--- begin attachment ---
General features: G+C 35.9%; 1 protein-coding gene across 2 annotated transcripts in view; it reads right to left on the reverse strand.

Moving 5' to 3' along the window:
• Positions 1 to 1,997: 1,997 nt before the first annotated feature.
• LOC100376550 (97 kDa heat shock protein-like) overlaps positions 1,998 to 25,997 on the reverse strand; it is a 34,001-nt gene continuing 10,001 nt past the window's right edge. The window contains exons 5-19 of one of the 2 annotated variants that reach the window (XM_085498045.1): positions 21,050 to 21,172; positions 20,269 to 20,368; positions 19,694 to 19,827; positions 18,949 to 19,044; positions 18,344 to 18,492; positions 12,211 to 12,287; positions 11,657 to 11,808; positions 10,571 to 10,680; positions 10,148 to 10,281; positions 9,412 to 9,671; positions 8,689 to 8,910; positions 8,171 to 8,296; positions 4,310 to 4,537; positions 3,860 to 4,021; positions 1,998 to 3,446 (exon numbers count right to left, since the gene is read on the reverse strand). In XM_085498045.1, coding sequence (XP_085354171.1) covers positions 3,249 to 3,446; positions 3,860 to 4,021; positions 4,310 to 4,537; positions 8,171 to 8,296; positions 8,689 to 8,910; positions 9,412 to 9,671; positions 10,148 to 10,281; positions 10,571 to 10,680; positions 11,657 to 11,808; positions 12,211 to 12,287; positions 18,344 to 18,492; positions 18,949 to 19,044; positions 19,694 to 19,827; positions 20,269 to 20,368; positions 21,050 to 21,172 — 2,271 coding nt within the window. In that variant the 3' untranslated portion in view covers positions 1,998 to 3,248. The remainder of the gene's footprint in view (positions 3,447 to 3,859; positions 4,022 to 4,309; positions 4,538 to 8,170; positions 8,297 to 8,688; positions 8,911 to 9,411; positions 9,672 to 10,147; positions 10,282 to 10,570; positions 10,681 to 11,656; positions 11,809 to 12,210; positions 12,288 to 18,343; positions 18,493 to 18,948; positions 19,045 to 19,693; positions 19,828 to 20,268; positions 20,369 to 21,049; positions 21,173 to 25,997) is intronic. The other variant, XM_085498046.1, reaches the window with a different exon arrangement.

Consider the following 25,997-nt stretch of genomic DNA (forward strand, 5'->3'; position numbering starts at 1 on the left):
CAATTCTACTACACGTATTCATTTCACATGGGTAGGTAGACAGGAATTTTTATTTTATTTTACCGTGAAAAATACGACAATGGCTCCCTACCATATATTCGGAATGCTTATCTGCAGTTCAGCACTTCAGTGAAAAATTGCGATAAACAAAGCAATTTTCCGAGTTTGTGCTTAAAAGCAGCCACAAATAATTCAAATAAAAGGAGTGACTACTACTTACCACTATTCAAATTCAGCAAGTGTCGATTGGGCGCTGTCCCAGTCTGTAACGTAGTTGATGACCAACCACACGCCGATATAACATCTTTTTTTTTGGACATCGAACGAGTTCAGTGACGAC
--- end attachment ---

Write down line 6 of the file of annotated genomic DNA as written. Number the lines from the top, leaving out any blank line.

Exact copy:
CAATTCTACTACACGTATTCATTTCACATGGGTAGGTAGACAGGAATTTTTATTTTATTTTACCGTGAAAAATACGACAATGGCTCCCTACCATATATTCGGAATGCTTATCTGCAGTTCAGCACTTCAGTGAAAAATTGCGATAAACAAAGCAATTTTCCGAGTTTGTGCTTAAAAGCAGCCACAAATAATTCAAATAAAAGGAGTGACTACTACTTACCACTATTCAAATTCAGCAAGTGTCGATTGGGCGCTGTCCCAGTCTGTAACGTAGTTGATGACCAACCACACGCCGATATAACATCTTTTTTTTTGGACATCGAACGAGTTCAGTGACGAC